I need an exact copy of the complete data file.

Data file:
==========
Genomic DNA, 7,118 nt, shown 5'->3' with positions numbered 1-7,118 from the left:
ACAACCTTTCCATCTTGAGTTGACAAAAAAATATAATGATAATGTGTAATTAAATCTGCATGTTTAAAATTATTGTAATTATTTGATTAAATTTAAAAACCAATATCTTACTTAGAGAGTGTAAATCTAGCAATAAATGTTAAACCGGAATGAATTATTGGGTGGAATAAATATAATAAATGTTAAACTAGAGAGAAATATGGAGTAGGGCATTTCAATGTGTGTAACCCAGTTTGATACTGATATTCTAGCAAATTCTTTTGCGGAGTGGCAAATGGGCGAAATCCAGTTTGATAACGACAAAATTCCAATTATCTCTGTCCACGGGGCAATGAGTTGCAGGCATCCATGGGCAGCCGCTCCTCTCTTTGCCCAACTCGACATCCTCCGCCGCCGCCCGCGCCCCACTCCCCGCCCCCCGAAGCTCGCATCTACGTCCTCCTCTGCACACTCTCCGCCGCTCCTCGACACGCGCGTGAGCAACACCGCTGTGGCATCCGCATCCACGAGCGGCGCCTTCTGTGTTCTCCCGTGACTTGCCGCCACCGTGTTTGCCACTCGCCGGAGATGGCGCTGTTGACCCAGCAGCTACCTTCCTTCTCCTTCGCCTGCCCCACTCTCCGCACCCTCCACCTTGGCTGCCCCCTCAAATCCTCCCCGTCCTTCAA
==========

Genomic DNA, 7,118 nt, shown 5'->3' with positions numbered 1-7,118 from the left:
ACAACCTTTCCATCTTGAGTTGACAAAAAAATATAATGATAATGTGTAATTAAATCTGCATGTTTAAAATTATTGTAATTATTTGATTAAATTTAAAAACCAATATCTTACTTAGAGAGTGTAAATCTAGCAATAAATGTTAAACCGGAATGAATTATTGGGTGGAATAAATATAATAAATGTTAAACTAGAGAGAAATATGGAGTAGGGCATTTCAATGTGTGTAACCCAGTTTGATACTGATATTCTAGCAAATTCTTTTGCGGAGTGGCAAATGGGCGAAATCCAGTTTGATAACGACAAAATTCCAATTATCTCTGTCCACGGGGCAATGAGTTGCAGGCATCCATGGGCAGCCGCTCCTCTCTTTGCCCAACTCGACATCCTCCGCCGCCGCCCGCGCCCCACTCCCCGCCCCCCGAAGCTCGCATCTACGTCCTCCTCTGCACACTCTCCGCCGCTCCTCGACACGCGCGTGAGCAACACCGCTGTGGCATCCGCATCCACGAGCGGCGCCTTCTGTGTTCTCCCGTGACTTGCCGCCACCGTGTTTGCCACTCGCCGGAGATGGCGCTGTTGACCCAGCAGCTACCTTCCTTCTCCTTCGCCTGCCCCACTCTCCGCACCCTCCACCTTGGCTGCCCCCTCAAATCCTCCCCGTCCTTCAA